Luckily I had grouped them around a subtheme. Some pictures I really wanted to use. I reopened the Hour Mind Maps and added branches with funny pictures. There were stories or Fieldstones attached to them.

Another dance of branches in the Hour Mind Maps started. This was creativity at work. Feel the Flow Luke.

I also found my Story Fieldstones Mind Map at last. Some I placed in the Hour Mind Maps. Others went to my sideboard. I also had some floating Fieldstones which I could use at any moment in my workshop.

I heard my name mentioned in the hallway. My wait was over. Within 1 hour I had reshaped my workshop. The next time I could work on my slides again.

I had seriously enjoyed myself. :)


Thanks for reading.
Yours Mindfully.

Can you picture that?

Recurring situation in my family.
“Where is dad?”
“He is taking a picture.”
Moments later:
“What did you see?”
“I saw something funny.”

In my previous blog post I wrote about Fieldstones. Jerry Weinberg used the metaphor of building a wall using Fieldstones to describe the writing of a story. I have to be mindful about my environment and then … I notice something. That can be told as a single story or part of a story. I just wonder and make a note.

At the moment I am trying to find the right pictures for my workshop at TestBash Netherlands. My basic idea was to use sketchnotes as Fieldstones. But the pictures in my notes had to be visualised.
O yeah, I’ve got a camera in my smartphone.

I thought about a Dutch windmill, so I had to cycle through the polder to make a nice picture. It required some timing from my side: with a full workweek and less sun every day I had to do it in the weekend.

All the elements of a typical Dutch landscape were present:
a windmill, a polder, and a nice greeny dike
photographed by a Chinese on a bike.

What makes a good conversation starter? In my case it is a good story about visuals. It can be the awkward use of words. I can tell for minutes, but making a picture stops or slows down my flow. It gives my listener a moment of rest to reflect on my message.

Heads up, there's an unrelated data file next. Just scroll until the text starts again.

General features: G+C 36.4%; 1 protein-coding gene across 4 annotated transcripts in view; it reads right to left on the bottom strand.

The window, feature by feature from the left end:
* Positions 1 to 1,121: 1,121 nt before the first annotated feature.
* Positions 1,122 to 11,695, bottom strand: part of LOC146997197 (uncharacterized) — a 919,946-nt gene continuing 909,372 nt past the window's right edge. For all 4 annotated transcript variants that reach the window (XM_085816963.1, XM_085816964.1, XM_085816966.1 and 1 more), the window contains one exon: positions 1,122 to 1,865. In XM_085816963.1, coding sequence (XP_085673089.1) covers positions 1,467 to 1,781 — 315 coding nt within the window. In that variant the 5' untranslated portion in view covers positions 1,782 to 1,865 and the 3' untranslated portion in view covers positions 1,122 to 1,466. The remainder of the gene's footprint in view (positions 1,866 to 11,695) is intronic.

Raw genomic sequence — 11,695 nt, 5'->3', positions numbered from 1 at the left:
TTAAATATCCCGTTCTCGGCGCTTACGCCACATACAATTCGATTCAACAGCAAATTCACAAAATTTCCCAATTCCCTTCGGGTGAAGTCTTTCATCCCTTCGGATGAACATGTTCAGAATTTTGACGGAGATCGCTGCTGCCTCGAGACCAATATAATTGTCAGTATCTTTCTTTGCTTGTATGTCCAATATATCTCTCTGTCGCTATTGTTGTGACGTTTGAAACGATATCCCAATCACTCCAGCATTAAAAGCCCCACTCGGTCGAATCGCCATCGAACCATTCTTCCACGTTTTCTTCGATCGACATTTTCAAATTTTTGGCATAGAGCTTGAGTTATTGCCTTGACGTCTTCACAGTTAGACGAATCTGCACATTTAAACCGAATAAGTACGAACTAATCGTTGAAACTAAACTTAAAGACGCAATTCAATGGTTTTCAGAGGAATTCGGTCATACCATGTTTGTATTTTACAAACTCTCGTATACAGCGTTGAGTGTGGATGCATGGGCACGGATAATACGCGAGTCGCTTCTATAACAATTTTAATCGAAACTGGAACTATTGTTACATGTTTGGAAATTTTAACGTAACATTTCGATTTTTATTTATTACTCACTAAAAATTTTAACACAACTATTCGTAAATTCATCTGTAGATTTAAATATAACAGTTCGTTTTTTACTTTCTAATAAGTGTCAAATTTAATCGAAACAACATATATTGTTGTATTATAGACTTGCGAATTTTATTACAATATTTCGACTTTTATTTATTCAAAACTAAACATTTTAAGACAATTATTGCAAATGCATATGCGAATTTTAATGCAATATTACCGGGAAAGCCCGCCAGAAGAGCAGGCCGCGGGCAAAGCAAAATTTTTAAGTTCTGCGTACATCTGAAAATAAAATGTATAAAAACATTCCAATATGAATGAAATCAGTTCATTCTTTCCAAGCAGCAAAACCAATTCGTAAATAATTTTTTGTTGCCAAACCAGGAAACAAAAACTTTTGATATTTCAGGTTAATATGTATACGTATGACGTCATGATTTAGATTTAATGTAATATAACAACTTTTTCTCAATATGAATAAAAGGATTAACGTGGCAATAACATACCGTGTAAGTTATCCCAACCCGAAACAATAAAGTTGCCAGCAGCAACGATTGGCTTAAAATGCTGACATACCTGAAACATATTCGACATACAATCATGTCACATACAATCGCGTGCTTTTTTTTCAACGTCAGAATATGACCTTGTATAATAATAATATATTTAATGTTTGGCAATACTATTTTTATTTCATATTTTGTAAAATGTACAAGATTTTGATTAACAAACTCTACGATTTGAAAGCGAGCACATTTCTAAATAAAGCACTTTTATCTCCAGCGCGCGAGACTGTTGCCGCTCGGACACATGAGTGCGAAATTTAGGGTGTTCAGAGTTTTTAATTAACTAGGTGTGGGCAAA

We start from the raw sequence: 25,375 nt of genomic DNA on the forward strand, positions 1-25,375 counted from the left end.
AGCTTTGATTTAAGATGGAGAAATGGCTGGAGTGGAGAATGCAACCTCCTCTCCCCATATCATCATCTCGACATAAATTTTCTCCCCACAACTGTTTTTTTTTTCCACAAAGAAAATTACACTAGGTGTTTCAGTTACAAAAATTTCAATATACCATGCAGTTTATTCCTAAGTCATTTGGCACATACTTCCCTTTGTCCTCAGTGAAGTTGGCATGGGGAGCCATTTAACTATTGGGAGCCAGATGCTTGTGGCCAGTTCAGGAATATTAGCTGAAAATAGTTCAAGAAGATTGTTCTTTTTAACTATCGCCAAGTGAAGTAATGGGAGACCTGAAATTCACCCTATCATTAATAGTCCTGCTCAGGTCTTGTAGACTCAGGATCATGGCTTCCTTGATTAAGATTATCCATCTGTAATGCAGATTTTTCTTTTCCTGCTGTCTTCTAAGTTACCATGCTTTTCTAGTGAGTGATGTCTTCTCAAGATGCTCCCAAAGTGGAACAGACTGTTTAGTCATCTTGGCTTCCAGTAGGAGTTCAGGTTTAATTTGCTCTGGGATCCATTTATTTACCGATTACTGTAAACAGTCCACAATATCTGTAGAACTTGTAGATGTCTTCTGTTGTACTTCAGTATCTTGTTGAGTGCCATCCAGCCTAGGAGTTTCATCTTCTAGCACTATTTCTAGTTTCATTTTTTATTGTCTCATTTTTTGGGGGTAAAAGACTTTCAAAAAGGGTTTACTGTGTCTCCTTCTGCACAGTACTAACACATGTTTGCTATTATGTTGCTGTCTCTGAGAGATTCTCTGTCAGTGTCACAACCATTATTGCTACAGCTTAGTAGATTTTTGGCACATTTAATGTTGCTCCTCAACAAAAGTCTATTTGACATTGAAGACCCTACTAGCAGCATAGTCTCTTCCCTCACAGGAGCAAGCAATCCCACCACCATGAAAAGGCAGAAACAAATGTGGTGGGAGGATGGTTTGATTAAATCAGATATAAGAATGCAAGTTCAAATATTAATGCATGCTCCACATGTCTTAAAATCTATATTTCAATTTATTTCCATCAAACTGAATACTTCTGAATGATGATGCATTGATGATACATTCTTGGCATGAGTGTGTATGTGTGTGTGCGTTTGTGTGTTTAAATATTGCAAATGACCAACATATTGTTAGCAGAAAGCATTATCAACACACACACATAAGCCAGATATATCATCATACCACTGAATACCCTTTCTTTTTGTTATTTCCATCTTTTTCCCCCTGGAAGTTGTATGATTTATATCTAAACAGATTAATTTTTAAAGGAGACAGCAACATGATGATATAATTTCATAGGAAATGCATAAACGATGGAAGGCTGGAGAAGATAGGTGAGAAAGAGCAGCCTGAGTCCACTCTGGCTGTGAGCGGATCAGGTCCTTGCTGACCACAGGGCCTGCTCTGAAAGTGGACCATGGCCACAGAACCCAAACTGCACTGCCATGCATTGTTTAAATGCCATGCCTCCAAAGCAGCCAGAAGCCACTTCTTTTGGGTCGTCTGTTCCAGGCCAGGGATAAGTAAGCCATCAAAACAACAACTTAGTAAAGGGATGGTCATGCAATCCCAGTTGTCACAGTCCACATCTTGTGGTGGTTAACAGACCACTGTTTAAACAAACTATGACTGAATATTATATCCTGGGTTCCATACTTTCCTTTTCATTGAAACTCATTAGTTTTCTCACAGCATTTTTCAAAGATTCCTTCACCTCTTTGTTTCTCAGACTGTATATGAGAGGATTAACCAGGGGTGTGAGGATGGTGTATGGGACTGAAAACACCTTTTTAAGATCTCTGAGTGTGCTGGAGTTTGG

A picture can also give another view on a situation. As a tester I make models of programs, so I can perform better tests. There are words to describe them: test techniques and heuristics.

Which ones do I use? Most of the time it boils down to a small set. Once in a while the same tools are used too often. A simple statement of the end user can make me aware of what I am missing. Then I have to adopt: choose another way of testing or extend my test technique or heuristic. That is the most important part of my workshop.

Is there a way to determine, whether I use the right way of modelling? Maybe if I find bugs. Or when a content customer calls.

Until I will stop with testing, I have to observe and ponder upon my way of testing. This requires Continuous thinking about what can be improved in this context.


I think: “I just wrote another Fieldstone.”

Blimey, I intended to write about using funny pictures in my slides, but this Fieldstone was shaped in another way.

Can you picture that?

Sketchnoting Fieldstones

My workshop “An Appendix to Visual Testing” had been accepted. It was time to make sketchnotes.

Patient with Proposing